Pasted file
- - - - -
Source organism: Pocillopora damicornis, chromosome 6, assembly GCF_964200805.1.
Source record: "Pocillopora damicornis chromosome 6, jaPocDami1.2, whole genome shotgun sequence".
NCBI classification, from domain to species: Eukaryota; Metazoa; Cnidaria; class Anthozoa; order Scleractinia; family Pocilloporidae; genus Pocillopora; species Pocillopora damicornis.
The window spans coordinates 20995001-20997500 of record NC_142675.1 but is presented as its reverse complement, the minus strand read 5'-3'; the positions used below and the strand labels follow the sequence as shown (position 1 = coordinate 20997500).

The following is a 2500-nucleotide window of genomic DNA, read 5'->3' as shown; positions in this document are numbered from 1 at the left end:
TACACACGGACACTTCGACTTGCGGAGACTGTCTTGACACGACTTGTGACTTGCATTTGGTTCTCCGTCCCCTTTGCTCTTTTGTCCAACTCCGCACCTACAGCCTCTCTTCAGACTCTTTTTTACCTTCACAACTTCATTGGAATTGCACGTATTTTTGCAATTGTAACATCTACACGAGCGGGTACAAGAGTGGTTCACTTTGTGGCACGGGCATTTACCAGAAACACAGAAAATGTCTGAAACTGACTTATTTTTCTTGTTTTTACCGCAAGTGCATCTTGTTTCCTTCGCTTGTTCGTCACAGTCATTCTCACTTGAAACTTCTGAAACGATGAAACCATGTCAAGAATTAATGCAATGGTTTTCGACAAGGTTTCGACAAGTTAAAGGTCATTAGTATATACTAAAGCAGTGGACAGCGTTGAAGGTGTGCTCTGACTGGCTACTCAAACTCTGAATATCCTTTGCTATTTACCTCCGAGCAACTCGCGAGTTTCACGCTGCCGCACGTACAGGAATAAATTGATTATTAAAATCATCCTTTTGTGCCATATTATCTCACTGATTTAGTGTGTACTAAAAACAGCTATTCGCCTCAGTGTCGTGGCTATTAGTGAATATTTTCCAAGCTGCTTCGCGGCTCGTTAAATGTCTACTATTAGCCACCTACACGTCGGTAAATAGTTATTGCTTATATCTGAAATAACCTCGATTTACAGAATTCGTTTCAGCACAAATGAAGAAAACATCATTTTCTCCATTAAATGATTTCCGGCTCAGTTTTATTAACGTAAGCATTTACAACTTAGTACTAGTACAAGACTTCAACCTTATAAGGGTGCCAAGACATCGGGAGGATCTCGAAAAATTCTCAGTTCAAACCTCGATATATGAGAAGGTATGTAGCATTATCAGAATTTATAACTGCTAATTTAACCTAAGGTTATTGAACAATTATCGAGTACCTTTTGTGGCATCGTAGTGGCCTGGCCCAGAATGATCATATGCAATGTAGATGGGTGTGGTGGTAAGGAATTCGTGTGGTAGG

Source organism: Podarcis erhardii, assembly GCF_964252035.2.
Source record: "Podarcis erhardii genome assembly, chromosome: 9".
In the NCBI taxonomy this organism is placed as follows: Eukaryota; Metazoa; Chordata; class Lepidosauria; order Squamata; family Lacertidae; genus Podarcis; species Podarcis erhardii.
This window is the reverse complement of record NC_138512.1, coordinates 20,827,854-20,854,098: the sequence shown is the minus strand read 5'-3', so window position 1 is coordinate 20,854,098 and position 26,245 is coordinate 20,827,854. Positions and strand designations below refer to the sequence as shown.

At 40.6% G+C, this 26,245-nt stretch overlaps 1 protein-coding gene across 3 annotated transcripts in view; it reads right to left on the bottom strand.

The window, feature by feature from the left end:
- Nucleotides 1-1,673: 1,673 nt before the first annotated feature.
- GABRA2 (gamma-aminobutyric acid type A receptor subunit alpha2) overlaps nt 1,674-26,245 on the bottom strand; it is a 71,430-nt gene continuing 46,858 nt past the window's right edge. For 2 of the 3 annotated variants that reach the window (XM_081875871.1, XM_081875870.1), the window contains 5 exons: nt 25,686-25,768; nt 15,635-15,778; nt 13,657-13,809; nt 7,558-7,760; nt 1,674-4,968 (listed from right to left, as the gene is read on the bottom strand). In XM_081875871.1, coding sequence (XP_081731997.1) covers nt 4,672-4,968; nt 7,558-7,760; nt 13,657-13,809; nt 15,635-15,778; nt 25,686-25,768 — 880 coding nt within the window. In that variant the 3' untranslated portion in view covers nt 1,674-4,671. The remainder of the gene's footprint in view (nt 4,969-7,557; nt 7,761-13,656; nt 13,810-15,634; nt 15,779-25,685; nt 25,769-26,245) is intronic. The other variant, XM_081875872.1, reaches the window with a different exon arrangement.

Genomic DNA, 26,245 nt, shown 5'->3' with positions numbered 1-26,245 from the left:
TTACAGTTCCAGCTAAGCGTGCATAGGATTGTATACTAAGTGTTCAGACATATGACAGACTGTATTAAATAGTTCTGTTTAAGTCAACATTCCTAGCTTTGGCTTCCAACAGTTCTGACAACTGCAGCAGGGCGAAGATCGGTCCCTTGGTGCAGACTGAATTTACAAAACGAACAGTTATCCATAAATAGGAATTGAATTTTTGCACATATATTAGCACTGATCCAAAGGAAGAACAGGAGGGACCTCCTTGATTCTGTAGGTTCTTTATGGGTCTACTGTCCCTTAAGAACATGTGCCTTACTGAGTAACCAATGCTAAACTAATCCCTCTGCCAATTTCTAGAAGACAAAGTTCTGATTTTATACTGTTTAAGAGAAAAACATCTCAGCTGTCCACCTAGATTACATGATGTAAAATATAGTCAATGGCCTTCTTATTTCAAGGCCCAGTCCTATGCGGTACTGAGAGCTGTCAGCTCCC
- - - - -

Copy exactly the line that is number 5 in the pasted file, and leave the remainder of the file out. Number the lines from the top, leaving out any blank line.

The following is a 2500-nucleotide window of genomic DNA, read 5'->3' as shown; positions in this document are numbered from 1 at the left end: